You Help Hospitalized Veterans

I got another letter from Help Hospitalized Veterans today, and I threw it straight in the trash. Actually, first I took out the crisp one dollar bill that was visible through the cellophane and stuck it in my wallet. Then I threw out the letter. They’re not getting another dime of my money.

This is one of the veterans who will no longer be receiving a craft kit from me. (Courtesy of Help Hospitalized Veterans)

Don’t get me wrong, I think it’s a great premise (although there may be some questions as to how the charity is managed). They give craft kits to veterans who are laid up in hospital beds. The model airplane kits and painting sets give these brave men and women a creative outlet to pass the time, but more importantly, they let them know that someone cares and appreciates the sacrifice they gave for their country. I’ve donated money to them here and there for the past four or five years which is probably why they keep sending me crisp one dollar bills.

Then it dawned on me the other day that while I might be helping some veterans, I was also perpetuating the cycle of our government sending our troops off to battle and then neglecting them when they end up in a hospital bed, minus a limb or two.  So I will be donating to Help Hospitalized Veterans no more. That is, no more as long as we continue these wars in Iraq and Afghanistan and continue a foreign policy of sticking our nose in hornets nests all around the world.

Supporters of the wars in the Middle East argue that the wars protect American lives. If we left now, terrorists would swoop in to fill the void and plot their attacks on America without the hassle of having to hide in caves. If we didn’t dispose of evil dictators, like Saddam Hussein, evil dictators would continue to murder and rob their own people. (Never mind that we helped put many of those dictators into power or that the Iraq war has killed over 850,000 Iraqi civilians.) They would say, without our armed forces all over the world, the terrorists might get a nuclear (or nucular) weapon. Maybe they’re right.

If the point of this article was to debate foreign policy, I would argue that the exact opposite is true. That our meddling in the Middle East makes more people hate us and makes us less safe. That having troops spread out all over the world makes our borders less secure. That spending nearly a trillion dollars a year on defense is contributing to the bankrupting our country and will lead to the real national security threat– the collapse of our dollar.

But this article is about the veterans. And so, to those who support America’s current foreign policy of wars of aggression, nation building, and meddling in the internal affairs of sovereign countries, I’d simply like to say, “You help hospitalized veterans!”

Our government certainly isn’t supporting them. The way we treat our veterans in this country is a travesty. By all accounts, VA hospitals are terrible. The government would rather spend years denying that Gulf War Syndrome exists, than pony up and pay for the care of our returning soldiers. According to the National Coalition for Homeless Veterans, about 23% of all homeless people are veterans, many with substance abuse problems or mental illness caused by the horrors of war. Our government is way too big and needs to slash spending in almost every part of the budget, but we should increase spending towards supporting the veterans who were injured mentally or physically while serving our country. After all, if we are willing to send our young men and women into a war, we should be willing to pay all of the costs associated with that war.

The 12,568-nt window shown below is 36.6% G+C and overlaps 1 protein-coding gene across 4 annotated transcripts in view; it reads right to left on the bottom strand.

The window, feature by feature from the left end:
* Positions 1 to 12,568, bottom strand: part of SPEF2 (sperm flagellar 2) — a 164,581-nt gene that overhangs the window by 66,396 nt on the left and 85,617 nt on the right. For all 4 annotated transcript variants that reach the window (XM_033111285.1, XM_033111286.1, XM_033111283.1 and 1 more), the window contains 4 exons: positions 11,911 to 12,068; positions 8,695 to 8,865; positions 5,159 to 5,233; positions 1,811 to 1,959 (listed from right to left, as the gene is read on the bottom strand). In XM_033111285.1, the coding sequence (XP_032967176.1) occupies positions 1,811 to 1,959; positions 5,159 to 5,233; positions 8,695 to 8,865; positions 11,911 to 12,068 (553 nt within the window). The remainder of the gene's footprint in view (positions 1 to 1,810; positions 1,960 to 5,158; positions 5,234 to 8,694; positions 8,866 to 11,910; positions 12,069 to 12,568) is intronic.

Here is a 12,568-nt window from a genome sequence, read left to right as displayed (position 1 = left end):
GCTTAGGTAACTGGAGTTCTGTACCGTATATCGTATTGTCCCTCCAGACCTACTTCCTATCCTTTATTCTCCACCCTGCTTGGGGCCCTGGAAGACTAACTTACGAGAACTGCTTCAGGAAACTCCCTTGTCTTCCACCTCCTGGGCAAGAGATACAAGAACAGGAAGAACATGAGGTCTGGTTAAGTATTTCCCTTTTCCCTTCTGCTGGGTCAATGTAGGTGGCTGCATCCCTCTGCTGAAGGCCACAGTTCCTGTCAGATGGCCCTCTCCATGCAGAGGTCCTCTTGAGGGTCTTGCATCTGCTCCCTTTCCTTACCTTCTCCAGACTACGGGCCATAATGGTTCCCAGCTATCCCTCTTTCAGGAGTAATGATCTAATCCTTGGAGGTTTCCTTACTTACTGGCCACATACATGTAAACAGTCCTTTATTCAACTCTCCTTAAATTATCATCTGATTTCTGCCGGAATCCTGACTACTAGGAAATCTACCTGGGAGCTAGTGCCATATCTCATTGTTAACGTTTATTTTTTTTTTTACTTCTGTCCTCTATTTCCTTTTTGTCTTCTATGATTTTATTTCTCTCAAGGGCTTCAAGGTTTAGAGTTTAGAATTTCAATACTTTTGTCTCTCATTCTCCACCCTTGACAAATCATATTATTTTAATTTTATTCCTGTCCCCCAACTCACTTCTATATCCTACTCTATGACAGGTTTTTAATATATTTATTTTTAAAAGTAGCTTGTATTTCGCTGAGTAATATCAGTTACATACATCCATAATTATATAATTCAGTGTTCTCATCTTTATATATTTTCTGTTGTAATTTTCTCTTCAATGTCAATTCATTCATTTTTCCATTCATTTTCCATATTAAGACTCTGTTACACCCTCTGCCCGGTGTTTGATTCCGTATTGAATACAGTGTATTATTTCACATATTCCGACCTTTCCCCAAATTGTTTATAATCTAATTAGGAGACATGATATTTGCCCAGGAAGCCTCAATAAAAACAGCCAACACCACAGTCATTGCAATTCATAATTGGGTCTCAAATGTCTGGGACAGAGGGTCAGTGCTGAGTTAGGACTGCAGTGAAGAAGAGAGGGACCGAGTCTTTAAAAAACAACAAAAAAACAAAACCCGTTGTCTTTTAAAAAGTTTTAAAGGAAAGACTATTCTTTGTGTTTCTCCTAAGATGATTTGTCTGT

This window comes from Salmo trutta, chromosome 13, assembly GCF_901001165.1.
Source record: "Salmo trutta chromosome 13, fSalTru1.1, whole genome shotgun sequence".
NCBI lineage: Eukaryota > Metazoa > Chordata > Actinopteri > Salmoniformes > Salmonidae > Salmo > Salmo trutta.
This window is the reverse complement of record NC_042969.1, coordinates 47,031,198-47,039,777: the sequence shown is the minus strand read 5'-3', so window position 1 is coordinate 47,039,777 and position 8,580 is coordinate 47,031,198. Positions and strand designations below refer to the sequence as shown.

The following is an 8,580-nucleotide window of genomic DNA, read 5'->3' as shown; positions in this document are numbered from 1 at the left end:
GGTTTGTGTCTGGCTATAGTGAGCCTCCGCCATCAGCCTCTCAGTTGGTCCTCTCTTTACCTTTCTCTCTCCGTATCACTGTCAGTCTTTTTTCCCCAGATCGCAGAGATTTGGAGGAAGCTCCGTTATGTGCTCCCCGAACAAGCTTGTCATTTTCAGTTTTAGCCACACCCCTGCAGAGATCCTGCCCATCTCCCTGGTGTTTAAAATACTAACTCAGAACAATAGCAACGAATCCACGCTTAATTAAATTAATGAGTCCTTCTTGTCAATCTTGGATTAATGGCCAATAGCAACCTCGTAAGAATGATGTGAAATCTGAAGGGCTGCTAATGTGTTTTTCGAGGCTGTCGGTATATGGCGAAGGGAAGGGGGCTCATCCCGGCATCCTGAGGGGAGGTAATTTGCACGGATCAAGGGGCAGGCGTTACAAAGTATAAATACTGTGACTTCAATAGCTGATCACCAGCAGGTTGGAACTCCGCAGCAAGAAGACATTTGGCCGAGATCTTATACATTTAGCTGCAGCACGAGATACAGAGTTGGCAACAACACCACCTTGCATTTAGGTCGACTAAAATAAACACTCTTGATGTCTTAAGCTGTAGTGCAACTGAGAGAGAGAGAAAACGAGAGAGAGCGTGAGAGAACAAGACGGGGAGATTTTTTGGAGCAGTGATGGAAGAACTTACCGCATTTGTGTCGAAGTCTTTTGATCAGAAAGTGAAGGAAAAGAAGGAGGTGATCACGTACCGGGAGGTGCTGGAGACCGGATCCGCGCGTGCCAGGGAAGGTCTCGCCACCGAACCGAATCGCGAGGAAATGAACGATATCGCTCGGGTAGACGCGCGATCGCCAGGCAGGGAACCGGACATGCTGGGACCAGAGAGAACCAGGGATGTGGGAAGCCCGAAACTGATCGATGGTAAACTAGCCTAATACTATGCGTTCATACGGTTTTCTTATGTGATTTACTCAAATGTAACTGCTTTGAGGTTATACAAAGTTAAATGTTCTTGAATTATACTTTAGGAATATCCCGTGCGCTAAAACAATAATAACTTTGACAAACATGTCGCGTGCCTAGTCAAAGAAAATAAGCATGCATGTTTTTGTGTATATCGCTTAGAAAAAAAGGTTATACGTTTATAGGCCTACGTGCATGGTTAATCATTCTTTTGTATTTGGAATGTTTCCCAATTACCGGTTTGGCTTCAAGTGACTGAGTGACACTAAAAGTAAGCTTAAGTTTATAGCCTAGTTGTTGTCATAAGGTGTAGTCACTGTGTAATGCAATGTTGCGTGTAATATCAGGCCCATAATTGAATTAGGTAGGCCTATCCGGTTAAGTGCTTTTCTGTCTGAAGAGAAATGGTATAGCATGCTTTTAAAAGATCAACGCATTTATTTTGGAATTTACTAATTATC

Spare change?

If the Congress and Presidents who send our young men and women into battle won’t fully pay for the care they deserve, those who support the wars should step up to the plate. So, if that’s your position, please, help those hospitalized veterans by sending them craft kits. Or maybe send some money to Operation Mend to help repair the mangled faces of injured soldiers. And while you’re at it, give a few bucks whenever you see a homeless vet at a stoplight begging for change. Take some time to help a blind vet, who lost her sight to IED shrapnel, cross the street; or to console a family whose son was one of the record number of soldiers who committed suicide while on duty.

To those who oppose the wars and still want to donate to veterans causes, you will clearly be helping brave Americans.

To those who support the wars in Iraq and Afghanistan because you sincerely believe that the wars save American lives, then by all means, continue to push for what you believe is right. However, as you evaluate your stance on wars, just be sure to balance the lives the wars may save against the true costs of the lives destroyed by those wars.

As for me, I will continue to support hospitalized veterans by supporting efforts to keep them out of the hospital in the first place by stopping these perpetual, counterproductive wars. To me that’s worth a lifetime of craft kits.

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1 Response to You Help Hospitalized Veterans

  1. Pingback: Reflections on Veteran’s Day! | Liberty Insight

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